[ 171 Pa. Super. Page 623]

    in any type of business or commercial activities.

IV. Finally, we are in substantial accord with the conclusion reached by learned President Judge Oliver: 'At first blush, the wording of the exception seems clear and unambiguous: '* * * any business * * *' operated by a charity is exempt from taxation. The word 'any' seems all-inclusive and susceptible to no other definition. But it is also clear, after a close examination of our cases, that the legislature, in framing this exception, had no intention of exempting business of every kind merely because it is operated by a charity. The great preponderance of cases interpreting the provisions of Article IX of the Constitution, and the cases cited supra which discuss the liability of charitable organizations for taxes on businesses operated for profit, leave no doubt that the legislature meant to exempt only incidental business from taxation. By 'incidental' business we mean only those activities which are so closely connected with the operation of the charity, and the fulfillment of the objects and purposes of the charity, that without such business operation the institution could not continue to properly fulfill the objects and purposes of its organization.'

'Any' is a broad and comprehensive term and generally means 'all' or 'every', but not always. 3 Words and Phrases, page 529 et seq. Its significance is discoverable in its context*fn6 and often by considering other relevant legislation. The United States Supreme Court said that the meaning of a word 'depends upon its legislative environment', and concluded that 'any person'

[ 171 Pa. Super. Page 624]

    in anti-trust legislation included the State of Georgia. State of Georgia v. Evans, 316 U.S. 159, 62 S.Ct. 972, 973, 86 L.Ed. 1346. Our own Supreme Court said that in acts of the General Assembly 'generality of expression is often to be restricted by regard to the subject-matter in respect to which it has been used', and found that 'any borough' is limited to boroughs incorporated after the passage of the Act of April 3, 1851. Com. ex rel. Bridgewater School Directors v. Council of Montrose Borough, 52 Pa. 391, 392. In Com. v. Heller, 219 Pa. 65, 70, 67 A. 925, 926, Chief Justice Mitchell discussed the phrase, 'any city' and said that it 'primarily refers to cities individually. It may include all, but does not necessarily do so.' To the contrary, after a study of the legislative background, Chief Justice Moschzisker found that an Act authorizing a city to make a new assessment in 'any ward or wards' empowered it to make a new assessment for the whole city. Glen Alden Coal Co. v. City of Scranton, 282 Pa. 45, 127 A. 307, 308. The instances in which the meaning of words has been found in their 'legislative environment' or in the context in which they appear could be easily enlarged.*fn7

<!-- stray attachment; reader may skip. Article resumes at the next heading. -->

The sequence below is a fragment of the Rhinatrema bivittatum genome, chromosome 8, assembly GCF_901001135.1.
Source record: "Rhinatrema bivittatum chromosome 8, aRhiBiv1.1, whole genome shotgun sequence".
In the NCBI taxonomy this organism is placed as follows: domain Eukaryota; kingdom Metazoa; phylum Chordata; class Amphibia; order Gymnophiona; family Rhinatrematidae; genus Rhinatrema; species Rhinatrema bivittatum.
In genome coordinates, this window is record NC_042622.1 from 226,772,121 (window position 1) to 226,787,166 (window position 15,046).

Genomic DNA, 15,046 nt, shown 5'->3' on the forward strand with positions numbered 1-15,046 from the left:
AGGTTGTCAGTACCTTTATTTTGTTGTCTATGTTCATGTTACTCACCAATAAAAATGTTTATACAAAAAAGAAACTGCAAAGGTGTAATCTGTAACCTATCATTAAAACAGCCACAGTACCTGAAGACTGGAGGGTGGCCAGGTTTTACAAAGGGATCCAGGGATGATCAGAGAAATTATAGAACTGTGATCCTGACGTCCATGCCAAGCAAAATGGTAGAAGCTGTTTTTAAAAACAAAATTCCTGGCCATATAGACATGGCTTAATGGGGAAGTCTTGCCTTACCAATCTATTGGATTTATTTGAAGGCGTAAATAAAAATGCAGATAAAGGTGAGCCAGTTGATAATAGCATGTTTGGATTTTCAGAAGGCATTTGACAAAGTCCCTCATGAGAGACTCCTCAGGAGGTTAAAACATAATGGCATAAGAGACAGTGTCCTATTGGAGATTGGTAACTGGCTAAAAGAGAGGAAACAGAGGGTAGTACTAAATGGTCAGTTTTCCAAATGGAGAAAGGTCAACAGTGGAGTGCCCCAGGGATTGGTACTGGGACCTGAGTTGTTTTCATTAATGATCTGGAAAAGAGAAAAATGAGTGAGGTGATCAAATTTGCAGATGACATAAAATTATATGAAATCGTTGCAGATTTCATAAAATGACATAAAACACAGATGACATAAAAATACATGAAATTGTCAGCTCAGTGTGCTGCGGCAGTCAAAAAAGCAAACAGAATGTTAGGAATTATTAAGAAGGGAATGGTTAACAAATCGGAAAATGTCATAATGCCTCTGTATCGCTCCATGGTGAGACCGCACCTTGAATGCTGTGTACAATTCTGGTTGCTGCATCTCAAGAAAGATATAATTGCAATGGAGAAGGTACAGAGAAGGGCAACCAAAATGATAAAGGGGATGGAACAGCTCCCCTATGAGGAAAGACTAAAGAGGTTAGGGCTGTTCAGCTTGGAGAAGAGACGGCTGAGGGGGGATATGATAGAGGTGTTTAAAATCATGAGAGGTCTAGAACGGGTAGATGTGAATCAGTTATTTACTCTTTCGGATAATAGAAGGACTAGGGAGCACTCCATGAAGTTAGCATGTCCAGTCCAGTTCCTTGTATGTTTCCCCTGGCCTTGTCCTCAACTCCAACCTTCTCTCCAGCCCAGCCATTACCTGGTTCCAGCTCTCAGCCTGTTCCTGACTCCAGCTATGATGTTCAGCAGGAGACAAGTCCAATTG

There is a well-founded presumption that the General Assembly knows the prior legislation on the same subject and the judicial decisions construing the pre-existing law. 59 C.J., Statutes, § 600. 'As an aid in the construction of a statute, it is to be assumed or

[ 171 Pa. Super. Page 625]

    presumed that the legislature was acquainted with, and had in mind, the judicial construction of former statutes on the subject, and that the statute was enacted in the light of the judicial construction that the prior enactment had received, or in the light of such existing judicial decisions as have a direct bearing upon it. Such earlier decisions will accordingly be taken into consideration'. 50 Am.Jur., Statutes, § 321. Our General Assembly has itself declared that its intention 'may be ascertained by considering, among other matters * * * (5) the former law, if any, including other laws upon the same or similar subjects '. (Emphasis added.) Statutory Construction Act of May 28, 1937, P.L. 1019, § 51, 46 P.S. § 551.

In view of the long line of decisions which hold that the outside business or commercial activities of a charity are not exempt from taxation, the conclusion is irresistible that in using the phrase 'any business' the legislature intended to exclude from the operation of the Act only that kind of business which has been heretofore held to be constitutionally free from taxation under the several exemption statutes.

Order affirmed at appellant's costs.